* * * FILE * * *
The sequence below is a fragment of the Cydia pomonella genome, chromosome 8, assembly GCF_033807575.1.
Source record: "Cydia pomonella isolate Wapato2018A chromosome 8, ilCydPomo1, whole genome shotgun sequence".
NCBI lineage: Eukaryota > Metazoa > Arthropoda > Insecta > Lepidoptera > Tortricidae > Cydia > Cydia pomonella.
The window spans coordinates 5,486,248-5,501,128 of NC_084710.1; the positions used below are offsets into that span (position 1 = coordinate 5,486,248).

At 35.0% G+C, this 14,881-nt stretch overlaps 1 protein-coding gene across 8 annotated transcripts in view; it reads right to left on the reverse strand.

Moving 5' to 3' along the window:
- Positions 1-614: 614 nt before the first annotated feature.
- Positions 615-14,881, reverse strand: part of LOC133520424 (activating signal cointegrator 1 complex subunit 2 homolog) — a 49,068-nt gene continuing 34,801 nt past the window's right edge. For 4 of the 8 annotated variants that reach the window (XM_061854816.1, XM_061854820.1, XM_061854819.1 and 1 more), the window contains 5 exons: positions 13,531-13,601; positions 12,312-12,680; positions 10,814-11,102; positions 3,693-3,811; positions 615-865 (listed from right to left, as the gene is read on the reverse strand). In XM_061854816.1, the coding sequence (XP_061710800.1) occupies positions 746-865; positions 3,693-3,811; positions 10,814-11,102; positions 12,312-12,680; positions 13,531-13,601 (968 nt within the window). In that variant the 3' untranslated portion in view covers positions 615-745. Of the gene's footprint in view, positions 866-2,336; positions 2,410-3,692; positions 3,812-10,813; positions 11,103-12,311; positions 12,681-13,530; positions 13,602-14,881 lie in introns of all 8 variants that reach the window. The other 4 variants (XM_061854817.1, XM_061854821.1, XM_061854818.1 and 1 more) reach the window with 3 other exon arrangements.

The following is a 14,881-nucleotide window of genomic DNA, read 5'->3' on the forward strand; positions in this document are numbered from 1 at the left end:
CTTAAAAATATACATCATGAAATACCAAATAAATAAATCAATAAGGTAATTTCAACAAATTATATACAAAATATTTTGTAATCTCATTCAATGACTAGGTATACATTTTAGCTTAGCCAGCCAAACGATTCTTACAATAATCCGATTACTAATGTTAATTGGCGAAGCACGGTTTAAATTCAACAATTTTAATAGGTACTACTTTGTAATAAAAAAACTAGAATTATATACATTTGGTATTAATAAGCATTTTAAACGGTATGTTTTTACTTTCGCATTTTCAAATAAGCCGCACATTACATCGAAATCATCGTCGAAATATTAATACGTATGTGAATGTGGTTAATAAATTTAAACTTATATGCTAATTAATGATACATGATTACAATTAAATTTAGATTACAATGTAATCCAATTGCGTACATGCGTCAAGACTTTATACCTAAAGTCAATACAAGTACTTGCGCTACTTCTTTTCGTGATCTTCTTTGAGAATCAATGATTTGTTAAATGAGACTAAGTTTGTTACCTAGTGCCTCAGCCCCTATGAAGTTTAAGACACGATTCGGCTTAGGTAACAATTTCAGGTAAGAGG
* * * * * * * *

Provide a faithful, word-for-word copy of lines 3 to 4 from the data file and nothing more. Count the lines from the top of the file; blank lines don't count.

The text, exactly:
NCBI lineage: Eukaryota > Metazoa > Arthropoda > Insecta > Lepidoptera > Tortricidae > Cydia > Cydia pomonella.
The window spans coordinates 5,486,248-5,501,128 of NC_084710.1; the positions used below are offsets into that span (position 1 = coordinate 5,486,248).